Considered the antagonist of the epic, Ravan, factually, was a great follower of Shiva, an inordinate scholar, an excellent ruler and a maestro of Veena. Attaining education, Ravan underwent a colossal penance to please Lord Shiva on the banks of river Narmada. Willing to please the Lord, Ravan axed his head. Each time that happened, the head grew back, which continued 10 times, pleasing Shiva. Shiva thus granted 10 heads to Ravan that he sacrificed. These 10 heads indicate the six shastras and the four Vedas that Ravan mastered.
After winning over Lanka, Ravan again went to meet Shiva in Kailash, where he was denied entry by Nandi-Shiva’s gatekeeper. Annoyed, Ravan teased him and hence a furious Nandi cursed him that his Lanka would be destroyed by a monkey! To prove his devotedness to Shiva, Ravan tried to lift Kailash. Angry Shiva placed a toe on the hill and Ravan’s hand crushed beneath it, so painfully that his cry shook the world.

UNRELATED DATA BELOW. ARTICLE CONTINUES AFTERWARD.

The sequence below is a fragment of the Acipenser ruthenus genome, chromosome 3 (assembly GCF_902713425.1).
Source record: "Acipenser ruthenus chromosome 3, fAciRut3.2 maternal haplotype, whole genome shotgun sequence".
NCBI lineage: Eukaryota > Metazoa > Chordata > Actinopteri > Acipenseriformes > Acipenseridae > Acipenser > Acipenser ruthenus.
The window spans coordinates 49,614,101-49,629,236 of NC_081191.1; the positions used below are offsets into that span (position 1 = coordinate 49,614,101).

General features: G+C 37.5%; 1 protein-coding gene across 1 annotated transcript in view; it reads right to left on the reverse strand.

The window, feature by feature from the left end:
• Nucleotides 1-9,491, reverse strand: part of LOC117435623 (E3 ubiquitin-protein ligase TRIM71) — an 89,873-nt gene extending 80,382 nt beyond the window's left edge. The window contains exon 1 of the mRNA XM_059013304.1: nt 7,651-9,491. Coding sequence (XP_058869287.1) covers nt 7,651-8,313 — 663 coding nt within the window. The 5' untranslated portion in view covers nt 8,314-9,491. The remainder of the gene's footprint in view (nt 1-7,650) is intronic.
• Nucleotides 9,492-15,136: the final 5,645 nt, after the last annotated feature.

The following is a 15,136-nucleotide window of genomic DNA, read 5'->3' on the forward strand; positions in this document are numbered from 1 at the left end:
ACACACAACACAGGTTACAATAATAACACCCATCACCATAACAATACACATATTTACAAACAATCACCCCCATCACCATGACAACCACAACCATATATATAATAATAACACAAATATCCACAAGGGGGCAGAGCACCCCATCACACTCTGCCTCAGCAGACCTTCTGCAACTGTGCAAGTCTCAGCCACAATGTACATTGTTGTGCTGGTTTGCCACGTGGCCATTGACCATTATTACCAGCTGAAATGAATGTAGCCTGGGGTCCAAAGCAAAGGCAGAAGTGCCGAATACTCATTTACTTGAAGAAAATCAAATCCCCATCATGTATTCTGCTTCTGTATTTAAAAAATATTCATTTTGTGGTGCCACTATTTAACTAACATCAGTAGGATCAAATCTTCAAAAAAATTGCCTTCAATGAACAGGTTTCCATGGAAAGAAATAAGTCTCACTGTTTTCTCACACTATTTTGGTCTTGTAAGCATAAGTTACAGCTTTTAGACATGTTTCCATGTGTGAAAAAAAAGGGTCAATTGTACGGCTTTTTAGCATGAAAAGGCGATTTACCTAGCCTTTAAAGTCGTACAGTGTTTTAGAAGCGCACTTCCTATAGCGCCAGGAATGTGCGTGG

To please Shiva now, Ravan plucked out his nerves and played Shiva’s praise to which Shiva released him and gifted him a sword and gave him the name Ravan, which means “the one with terrifying roar”.